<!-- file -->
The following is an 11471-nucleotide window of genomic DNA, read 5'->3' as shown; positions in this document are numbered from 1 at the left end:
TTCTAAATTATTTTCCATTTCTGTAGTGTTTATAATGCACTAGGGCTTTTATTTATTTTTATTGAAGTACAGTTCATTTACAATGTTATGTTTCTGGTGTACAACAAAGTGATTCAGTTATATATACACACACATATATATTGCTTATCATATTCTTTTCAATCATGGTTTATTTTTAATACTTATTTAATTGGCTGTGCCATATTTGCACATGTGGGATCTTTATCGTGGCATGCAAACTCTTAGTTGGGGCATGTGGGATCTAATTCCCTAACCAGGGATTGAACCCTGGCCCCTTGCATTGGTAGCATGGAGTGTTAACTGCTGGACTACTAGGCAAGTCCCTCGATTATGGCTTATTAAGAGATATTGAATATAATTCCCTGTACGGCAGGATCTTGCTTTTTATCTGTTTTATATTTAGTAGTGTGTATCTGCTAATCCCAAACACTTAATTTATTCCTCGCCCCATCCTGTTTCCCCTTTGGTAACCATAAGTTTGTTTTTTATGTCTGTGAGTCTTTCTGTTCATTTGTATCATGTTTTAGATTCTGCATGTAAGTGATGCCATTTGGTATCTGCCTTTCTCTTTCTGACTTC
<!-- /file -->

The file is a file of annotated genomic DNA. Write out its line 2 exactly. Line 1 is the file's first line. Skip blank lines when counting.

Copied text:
TTCTAAATTATTTTCCATTTCTGTAGTGTTTATAATGCACTAGGGCTTTTATTTATTTTTATTGAAGTACAGTTCATTTACAATGTTATGTTTCTGGTGTACAACAAAGTGATTCAGTTATATATACACACACATATATATTGCTTATCATATTCTTTTCAATCATGGTTTATTTTTAATACTTATTTAATTGGCTGTGCCATATTTGCACATGTGGGATCTTTATCGTGGCATGCAAACTCTTAGTTGGGGCATGTGGGATCTAATTCCCTAACCAGGGATTGAACCCTGGCCCCTTGCATTGGTAGCATGGAGTGTTAACTGCTGGACTACTAGGCAAGTCCCTCGATTATGGCTTATTAAGAGATATTGAATATAATTCCCTGTACGGCAGGATCTTGCTTTTTATCTGTTTTATATTTAGTAGTGTGTATCTGCTAATCCCAAACACTTAATTTATTCCTCGCCCCATCCTGTTTCCCCTTTGGTAACCATAAGTTTGTTTTTTATGTCTGTGAGTCTTTCTGTTCATTTGTATCATGTTTTAGATTCTGCATGTAAGTGATGCCATTTGGTATCTGCCTTTCTCTTTCTGACTTC